The purpose of this study was twofold: first, to examine the muscle activation of lower back muscles during various trunk positions in persons with and without chronic lower back pain (CLBP); second, to examine the relationship between perceived levels of pain and muscle activation and range of motion. Five subjects with CLBP and five subjects without CLBP volunteered to participate. Using an Electromyogram (EMG) the muscle activity of the ten subjects were recorded during three different trunk positions—standing neutrally, standing with 30 degrees flexion, and standing with maximum hyperextension of the trunk. The subject’s perceived pain in each position was recorded. Several hypotheses include: 1) subjects without CLBP would show more muscle activation during each of the three positions; 2) there would be negative correlation of perceived pain to muscle activation; 3) there would be a negative correlation between perceived pain and range of motion; and 4) there would be a positive correlation between muscle activation and range of motion. At this time data collection and analysis continues. From this study the authors hope to gain insight into the relationship among three variables: muscle activation as measured by EMG, the body’s responses to pain, and lower back range of motion.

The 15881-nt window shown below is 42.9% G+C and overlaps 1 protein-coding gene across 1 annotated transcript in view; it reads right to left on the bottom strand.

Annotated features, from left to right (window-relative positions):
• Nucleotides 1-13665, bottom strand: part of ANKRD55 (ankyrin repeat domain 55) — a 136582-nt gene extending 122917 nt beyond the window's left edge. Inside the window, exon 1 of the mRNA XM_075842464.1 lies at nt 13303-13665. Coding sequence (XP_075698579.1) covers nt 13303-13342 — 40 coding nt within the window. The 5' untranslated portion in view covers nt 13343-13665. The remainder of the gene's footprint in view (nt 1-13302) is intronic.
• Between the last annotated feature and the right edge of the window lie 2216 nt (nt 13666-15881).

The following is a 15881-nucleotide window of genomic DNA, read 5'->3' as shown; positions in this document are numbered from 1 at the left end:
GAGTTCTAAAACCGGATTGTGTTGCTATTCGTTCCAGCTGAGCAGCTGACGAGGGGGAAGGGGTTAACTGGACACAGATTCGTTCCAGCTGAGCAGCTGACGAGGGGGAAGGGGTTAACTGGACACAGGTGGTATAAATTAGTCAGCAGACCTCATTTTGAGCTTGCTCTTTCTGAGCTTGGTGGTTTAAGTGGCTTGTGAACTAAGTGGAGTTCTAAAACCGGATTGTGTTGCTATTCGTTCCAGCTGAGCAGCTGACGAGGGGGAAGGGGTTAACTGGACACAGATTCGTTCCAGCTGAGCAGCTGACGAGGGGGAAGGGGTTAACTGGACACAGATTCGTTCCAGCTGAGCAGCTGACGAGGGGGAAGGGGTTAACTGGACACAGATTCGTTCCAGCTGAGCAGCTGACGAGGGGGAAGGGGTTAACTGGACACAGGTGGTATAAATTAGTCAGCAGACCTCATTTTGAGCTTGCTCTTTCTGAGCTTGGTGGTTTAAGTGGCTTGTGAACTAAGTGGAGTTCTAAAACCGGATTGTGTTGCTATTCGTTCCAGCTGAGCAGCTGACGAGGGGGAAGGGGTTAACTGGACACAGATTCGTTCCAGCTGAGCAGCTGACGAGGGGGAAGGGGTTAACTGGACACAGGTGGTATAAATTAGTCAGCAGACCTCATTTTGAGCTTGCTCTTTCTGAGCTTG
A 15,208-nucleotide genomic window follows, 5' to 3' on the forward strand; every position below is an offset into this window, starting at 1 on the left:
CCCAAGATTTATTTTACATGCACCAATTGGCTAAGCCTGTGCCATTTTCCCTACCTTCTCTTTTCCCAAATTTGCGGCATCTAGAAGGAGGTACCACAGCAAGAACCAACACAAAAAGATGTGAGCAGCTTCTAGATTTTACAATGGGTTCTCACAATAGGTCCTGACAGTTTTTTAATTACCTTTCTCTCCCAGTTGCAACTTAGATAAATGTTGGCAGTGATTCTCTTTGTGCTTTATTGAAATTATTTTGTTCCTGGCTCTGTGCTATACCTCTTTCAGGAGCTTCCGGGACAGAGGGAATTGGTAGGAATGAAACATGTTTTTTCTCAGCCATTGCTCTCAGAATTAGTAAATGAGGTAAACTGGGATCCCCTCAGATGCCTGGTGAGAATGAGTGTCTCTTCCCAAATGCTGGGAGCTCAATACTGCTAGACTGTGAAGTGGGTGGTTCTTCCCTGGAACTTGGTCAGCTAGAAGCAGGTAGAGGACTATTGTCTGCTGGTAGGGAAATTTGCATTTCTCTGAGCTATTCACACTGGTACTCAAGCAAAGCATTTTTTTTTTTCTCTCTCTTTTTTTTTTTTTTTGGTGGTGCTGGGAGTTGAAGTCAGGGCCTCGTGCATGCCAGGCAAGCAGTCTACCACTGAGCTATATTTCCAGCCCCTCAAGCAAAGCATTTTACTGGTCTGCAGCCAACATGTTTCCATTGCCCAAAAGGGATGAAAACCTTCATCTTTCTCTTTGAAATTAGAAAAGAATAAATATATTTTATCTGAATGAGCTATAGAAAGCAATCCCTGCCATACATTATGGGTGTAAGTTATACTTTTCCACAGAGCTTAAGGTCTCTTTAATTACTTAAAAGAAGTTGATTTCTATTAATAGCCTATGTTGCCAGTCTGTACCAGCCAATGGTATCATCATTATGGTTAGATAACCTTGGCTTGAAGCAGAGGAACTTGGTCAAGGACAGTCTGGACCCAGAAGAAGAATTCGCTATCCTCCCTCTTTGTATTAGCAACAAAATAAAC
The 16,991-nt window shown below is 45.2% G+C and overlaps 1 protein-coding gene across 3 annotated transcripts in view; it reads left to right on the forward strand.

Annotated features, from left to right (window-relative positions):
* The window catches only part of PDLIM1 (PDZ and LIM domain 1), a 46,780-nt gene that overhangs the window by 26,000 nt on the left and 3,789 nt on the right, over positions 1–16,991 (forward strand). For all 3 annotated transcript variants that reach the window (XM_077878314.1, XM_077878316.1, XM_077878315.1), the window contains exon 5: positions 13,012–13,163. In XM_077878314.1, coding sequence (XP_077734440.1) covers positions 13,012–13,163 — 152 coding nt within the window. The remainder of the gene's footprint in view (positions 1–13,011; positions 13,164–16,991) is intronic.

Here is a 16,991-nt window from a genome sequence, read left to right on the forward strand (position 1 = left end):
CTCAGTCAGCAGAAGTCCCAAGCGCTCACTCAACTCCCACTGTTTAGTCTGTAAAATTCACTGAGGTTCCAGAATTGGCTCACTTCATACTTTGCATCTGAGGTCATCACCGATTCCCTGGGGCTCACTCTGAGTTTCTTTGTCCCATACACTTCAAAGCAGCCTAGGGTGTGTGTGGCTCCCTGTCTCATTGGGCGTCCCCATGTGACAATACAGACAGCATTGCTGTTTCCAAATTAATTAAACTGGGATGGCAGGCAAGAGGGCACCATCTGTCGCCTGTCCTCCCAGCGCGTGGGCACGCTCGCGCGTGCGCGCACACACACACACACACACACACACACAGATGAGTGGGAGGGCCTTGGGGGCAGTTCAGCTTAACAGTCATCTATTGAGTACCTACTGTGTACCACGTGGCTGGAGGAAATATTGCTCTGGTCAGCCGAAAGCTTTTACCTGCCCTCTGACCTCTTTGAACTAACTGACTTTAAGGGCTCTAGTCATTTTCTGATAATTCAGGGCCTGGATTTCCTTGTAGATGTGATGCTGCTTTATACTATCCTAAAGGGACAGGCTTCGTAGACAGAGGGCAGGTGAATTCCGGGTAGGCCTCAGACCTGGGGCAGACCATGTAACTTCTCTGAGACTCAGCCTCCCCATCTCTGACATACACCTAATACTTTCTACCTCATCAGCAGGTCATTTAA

Lange, Gina and Richards, Laura, "The Effects of Chronic Lower Back Pain on Muscle Activation and Range of Motion" (2013). Symposium on Undergraduate Research and Creative Expression (SOURCE). 264.